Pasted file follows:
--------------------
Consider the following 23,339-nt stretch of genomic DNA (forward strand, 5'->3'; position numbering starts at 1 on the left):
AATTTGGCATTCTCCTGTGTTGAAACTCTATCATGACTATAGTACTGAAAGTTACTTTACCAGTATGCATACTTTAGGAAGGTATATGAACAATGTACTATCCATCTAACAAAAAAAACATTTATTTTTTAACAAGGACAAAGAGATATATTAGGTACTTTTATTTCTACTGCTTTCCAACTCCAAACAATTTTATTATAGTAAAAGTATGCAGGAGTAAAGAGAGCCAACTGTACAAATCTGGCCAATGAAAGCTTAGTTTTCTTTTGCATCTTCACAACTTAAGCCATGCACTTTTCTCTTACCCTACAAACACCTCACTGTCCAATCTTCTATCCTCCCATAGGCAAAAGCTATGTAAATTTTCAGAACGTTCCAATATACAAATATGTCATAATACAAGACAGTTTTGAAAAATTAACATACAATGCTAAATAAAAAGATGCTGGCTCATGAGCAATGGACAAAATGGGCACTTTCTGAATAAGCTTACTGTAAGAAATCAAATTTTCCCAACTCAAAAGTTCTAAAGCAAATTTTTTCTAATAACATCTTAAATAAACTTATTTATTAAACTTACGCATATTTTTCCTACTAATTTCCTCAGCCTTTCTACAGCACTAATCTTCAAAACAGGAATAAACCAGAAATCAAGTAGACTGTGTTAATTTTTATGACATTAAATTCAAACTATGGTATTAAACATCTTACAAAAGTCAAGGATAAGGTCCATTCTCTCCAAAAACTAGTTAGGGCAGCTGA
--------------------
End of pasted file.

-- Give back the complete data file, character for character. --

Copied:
Consider the following 23,339-nt stretch of genomic DNA (forward strand, 5'->3'; position numbering starts at 1 on the left):
AATTTGGCATTCTCCTGTGTTGAAACTCTATCATGACTATAGTACTGAAAGTTACTTTACCAGTATGCATACTTTAGGAAGGTATATGAACAATGTACTATCCATCTAACAAAAAAAACATTTATTTTTTAACAAGGACAAAGAGATATATTAGGTACTTTTATTTCTACTGCTTTCCAACTCCAAACAATTTTATTATAGTAAAAGTATGCAGGAGTAAAGAGAGCCAACTGTACAAATCTGGCCAATGAAAGCTTAGTTTTCTTTTGCATCTTCACAACTTAAGCCATGCACTTTTCTCTTACCCTACAAACACCTCACTGTCCAATCTTCTATCCTCCCATAGGCAAAAGCTATGTAAATTTTCAGAACGTTCCAATATACAAATATGTCATAATACAAGACAGTTTTGAAAAATTAACATACAATGCTAAATAAAAAGATGCTGGCTCATGAGCAATGGACAAAATGGGCACTTTCTGAATAAGCTTACTGTAAGAAATCAAATTTTCCCAACTCAAAAGTTCTAAAGCAAATTTTTTCTAATAACATCTTAAATAAACTTATTTATTAAACTTACGCATATTTTTCCTACTAATTTCCTCAGCCTTTCTACAGCACTAATCTTCAAAACAGGAATAAACCAGAAATCAAGTAGACTGTGTTAATTTTTATGACATTAAATTCAAACTATGGTATTAAACATCTTACAAAAGTCAAGGATAAGGTCCATTCTCTCCAAAAACTAGTTAGGGCAGCTGA